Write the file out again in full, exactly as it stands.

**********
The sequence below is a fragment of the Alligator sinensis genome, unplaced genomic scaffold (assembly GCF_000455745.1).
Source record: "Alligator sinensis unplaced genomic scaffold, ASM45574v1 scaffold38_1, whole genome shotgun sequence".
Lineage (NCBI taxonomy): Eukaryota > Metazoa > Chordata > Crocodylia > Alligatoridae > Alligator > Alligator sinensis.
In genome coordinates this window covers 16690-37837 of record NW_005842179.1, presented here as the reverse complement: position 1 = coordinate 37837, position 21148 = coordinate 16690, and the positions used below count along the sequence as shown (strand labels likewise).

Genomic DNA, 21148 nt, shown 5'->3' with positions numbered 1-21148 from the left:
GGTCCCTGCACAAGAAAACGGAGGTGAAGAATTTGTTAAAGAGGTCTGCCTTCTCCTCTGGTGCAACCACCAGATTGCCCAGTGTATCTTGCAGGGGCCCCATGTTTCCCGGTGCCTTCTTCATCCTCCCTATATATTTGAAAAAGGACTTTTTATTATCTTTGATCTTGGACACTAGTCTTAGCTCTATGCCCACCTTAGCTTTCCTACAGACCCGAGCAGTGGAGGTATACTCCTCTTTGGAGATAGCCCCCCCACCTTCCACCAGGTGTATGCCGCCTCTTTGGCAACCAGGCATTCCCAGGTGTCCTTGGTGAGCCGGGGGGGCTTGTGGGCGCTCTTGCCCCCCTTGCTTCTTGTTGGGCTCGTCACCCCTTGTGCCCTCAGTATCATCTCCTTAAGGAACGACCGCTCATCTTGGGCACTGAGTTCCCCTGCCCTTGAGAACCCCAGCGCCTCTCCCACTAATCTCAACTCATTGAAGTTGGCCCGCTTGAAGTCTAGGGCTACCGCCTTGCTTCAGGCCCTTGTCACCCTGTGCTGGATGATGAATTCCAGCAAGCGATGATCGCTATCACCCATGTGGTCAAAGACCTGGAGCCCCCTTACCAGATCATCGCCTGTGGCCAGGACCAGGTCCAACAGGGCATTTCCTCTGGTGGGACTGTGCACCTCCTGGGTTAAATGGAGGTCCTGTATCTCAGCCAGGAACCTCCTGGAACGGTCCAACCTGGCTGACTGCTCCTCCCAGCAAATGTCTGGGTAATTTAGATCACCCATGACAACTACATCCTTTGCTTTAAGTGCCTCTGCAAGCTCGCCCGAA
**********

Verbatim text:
The sequence below is a fragment of the Alligator sinensis genome, unplaced genomic scaffold (assembly GCF_000455745.1).
Source record: "Alligator sinensis unplaced genomic scaffold, ASM45574v1 scaffold38_1, whole genome shotgun sequence".
Lineage (NCBI taxonomy): Eukaryota > Metazoa > Chordata > Crocodylia > Alligatoridae > Alligator > Alligator sinensis.
In genome coordinates this window covers 16690-37837 of record NW_005842179.1, presented here as the reverse complement: position 1 = coordinate 37837, position 21148 = coordinate 16690, and the positions used below count along the sequence as shown (strand labels likewise).

Genomic DNA, 21148 nt, shown 5'->3' with positions numbered 1-21148 from the left:
GGTCCCTGCACAAGAAAACGGAGGTGAAGAATTTGTTAAAGAGGTCTGCCTTCTCCTCTGGTGCAACCACCAGATTGCCCAGTGTATCTTGCAGGGGCCCCATGTTTCCCGGTGCCTTCTTCATCCTCCCTATATATTTGAAAAAGGACTTTTTATTATCTTTGATCTTGGACACTAGTCTTAGCTCTATGCCCACCTTAGCTTTCCTACAGACCCGAGCAGTGGAGGTATACTCCTCTTTGGAGATAGCCCCCCCACCTTCCACCAGGTGTATGCCGCCTCTTTGGCAACCAGGCATTCCCAGGTGTCCTTGGTGAGCCGGGGGGGCTTGTGGGCGCTCTTGCCCCCCTTGCTTCTTGTTGGGCTCGTCACCCCTTGTGCCCTCAGTATCATCTCCTTAAGGAACGACCGCTCATCTTGGGCACTGAGTTCCCCTGCCCTTGAGAACCCCAGCGCCTCTCCCACTAATCTCAACTCATTGAAGTTGGCCCGCTTGAAGTCTAGGGCTACCGCCTTGCTTCAGGCCCTTGTCACCCTGTGCTGGATGATGAATTCCAGCAAGCGATGATCGCTATCACCCATGTGGTCAAAGACCTGGAGCCCCCTTACCAGATCATCGCCTGTGGCCAGGACCAGGTCCAACAGGGCATTTCCTCTGGTGGGACTGTGCACCTCCTGGGTTAAATGGAGGTCCTGTATCTCAGCCAGGAACCTCCTGGAACGGTCCAACCTGGCTGACTGCTCCTCCCAGCAAATGTCTGGGTAATTTAGATCACCCATGACAACTACATCCTTTGCTTTAAGTGCCTCTGCAAGCTCGCCCGAA